Targeted Temperature Management Symposium,
By Gregor Boessner, MD, Raimund Helbok, MD, and Erich Schmutzhard, MD
The Fifth Innsbruck-Konstanz TTM Symposium discusses — in a very
broad inter- and multidisciplinary-format — the impact of temperature
and temperature management on the brain, brain function, and multiorgan
function and dysfunction
Neuro-Intensive Care Unit, Department of Neurology, Medical
University of Innsbruck, Austria
In a two-day symposium, body core temperature, brain
temperature, and targeted temperature management (TTM) served
as the basis for state-of-the-art lectures, “hot” discussions, and
“cool” presentations about new aspects of TTM in critical care,
particularly neurocritical care medicine.
After a short excursion into the history of therapeutic hypothermia
and TTM, led by Wilhelm Behringer and Jiri Bonaventura,
discussion quickly drifted into several major issues, namely “TTM
and cardiac arrest,” “the optimal dosage of TTM,” “duration
of TTM,” and “TTM in cardiovascular diseases beyond cardiac
arrest.” In these obviously cardio-specific topics, neurologists
and neurointensivists were highly involved, discussing the brainheart
interface and brain-heart interaction in cardiac arrest and/
or cardiac failure. No common ground was reached on whether
strict normothermia (TTM at 37°C) or therapeutic hypothermia
(33°C) in/after cardiac arrest is superior. Still, it was a consensus
that TTM is recommended in these patients.
Romuald Bellmann, an internal medicine ICU specialist,
presented new insights into the effect of therapeutic hypothermia
and targeted temperature management on drug disposition and
drug interaction — a highly important and frequently neglected
topic. He called for careful monitoring and titration of drugs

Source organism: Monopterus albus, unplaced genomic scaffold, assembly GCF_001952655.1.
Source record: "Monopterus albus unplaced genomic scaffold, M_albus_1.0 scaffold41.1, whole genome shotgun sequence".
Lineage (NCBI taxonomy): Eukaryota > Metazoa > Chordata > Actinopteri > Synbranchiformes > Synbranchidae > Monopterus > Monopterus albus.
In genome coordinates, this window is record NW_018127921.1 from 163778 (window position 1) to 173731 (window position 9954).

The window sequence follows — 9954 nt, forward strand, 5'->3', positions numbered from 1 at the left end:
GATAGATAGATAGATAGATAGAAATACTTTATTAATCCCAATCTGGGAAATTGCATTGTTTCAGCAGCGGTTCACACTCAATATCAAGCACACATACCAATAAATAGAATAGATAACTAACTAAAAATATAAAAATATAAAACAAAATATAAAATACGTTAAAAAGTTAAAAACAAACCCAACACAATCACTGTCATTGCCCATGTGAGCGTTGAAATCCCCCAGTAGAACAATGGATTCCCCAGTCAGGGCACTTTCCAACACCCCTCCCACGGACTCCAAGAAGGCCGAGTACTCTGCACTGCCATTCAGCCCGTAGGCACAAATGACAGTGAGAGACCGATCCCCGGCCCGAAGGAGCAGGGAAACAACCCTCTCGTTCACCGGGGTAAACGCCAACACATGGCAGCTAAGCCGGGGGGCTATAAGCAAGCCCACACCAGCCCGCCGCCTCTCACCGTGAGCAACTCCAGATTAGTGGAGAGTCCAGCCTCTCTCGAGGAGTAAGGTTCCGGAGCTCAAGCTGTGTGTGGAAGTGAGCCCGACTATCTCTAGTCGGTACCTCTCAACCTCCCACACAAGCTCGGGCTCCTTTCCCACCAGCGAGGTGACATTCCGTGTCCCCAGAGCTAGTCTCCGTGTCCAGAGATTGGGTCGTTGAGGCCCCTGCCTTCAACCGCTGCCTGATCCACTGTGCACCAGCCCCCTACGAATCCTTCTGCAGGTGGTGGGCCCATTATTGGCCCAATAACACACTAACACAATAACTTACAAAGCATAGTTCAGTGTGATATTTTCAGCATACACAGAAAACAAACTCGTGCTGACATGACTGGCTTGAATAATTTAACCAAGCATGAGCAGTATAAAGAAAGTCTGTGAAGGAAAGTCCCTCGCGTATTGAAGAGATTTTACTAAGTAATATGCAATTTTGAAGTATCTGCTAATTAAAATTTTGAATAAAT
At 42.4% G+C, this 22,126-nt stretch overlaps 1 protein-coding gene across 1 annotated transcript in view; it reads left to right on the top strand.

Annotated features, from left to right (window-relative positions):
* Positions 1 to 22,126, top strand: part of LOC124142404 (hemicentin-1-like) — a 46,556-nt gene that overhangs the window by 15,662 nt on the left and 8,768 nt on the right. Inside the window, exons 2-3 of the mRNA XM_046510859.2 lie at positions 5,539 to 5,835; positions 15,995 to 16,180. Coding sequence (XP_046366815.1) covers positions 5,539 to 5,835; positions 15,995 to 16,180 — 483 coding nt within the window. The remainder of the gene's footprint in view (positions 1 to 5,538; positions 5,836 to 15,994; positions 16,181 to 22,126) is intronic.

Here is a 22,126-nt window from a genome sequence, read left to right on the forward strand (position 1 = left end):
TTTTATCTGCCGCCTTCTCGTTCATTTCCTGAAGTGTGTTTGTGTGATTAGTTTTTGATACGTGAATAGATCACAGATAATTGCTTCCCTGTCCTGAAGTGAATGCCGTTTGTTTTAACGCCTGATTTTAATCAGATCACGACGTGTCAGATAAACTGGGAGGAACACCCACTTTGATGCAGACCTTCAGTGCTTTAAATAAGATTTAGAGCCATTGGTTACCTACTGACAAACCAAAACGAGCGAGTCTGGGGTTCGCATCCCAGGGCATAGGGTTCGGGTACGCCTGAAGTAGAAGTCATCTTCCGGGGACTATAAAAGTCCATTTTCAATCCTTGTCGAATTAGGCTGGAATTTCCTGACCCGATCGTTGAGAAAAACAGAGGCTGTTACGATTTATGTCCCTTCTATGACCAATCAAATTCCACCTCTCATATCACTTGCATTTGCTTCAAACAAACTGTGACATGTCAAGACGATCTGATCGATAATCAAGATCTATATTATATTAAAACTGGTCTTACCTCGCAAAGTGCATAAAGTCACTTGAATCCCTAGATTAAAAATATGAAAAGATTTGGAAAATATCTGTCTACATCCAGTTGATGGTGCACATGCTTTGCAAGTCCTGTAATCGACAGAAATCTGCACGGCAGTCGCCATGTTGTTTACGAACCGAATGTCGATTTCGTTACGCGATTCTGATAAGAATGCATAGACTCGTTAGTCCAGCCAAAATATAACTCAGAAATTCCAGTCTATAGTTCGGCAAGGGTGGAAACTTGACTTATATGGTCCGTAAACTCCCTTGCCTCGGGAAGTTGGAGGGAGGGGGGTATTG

under therapeutic hypothermia or TTM, respectively.
Markus Foedisch (Germany) and
Romergryko Geocadin (U.S.)
of TTM, in line of what intensivists and neurointensivists all over
the world should know and practice on a daily basis, nevertheless
giving a very important compilation of the wide range of
techniques used in critical care and neurocritical care. Renaud
Tissier (France) provided an exciting glimpse into the future when
he introduced total liquid ventilation, rendering it from fiction
to a potentially factual concept in managing patients after cardiac
arrest or with severe global cerebral disease.
In his talk, Yuchuan Ding (Detroit, U.S.) gave a brief glimpse into
the potential capacity of drugs to be used as a means for TTM.
He introduced the term of “hibernisation,” a futuristic goal in
neurocritical care medicine.
A very broad range of lectures were dedicated to TTM in
neurocritical care, ranging from increased intracranial pressure
(Peter Andrews, Great Britain) to brain metabolism and brain
oxygenation under fever, TTM or therapeutic hypothermia
(Raimund Helbok, Innsbruck, Austria).
Gregor Boessner, Erich Schmutzhard (Innsbruck, Austria), and
Linde Kok (Netherlands) discussed the issue of prophylactic
controlled normothermia in neurocritical care patients,
allowing insight into the pathophysiological processes of
targeted temperature management, thereby avoiding secondary
Alois Schiefecker (Innsbruck, Austria) presented first results
of brain temperature and its relationship to cortical spreading
depolarization. Andrea Rossetti (Lausanne, Switzerland)
presented his exciting findings on long-term neurological
recovery (post-cardiac arrest) when treated with prophylactic
normothermia, targeted temperature management, or therapeutic
Emanuela Keller (Zuerich, Switzerland) discussed the issue of ICP
during therapeutic hypothermia, TTM, and, in particular, during
the rewarming period, provoking highly diverse discussion.
Finally, in the interest of interdisciplinary discussion, nurses
presented their view on the impact of ICU and/or stroke unit
nurses on temperature management, fever control, and therapy, on
the outcomes of Neuro ICU and/or stroke unit patients.
More than 120 participants contributed to the TTM symposium’s
rich and fruitful discussions in the form of both state-of-the-art
lectures and personal experiences. These discussions were highly
intensive and, occasionally, rather controversial, setting the stage
for future scientific collaboration, future scientific joint projects,
and improving practical management of future projects and
clinical management. More than 20 nations sent their delegates,
coming from Europe, China, and the Americas.
Fifth Innsbruck/Konstanz Targeted Temperature Management
Symposium, Konstanz, Germany, June 1–2, 2017
Gregor Boessner, MD Raimund Helbok,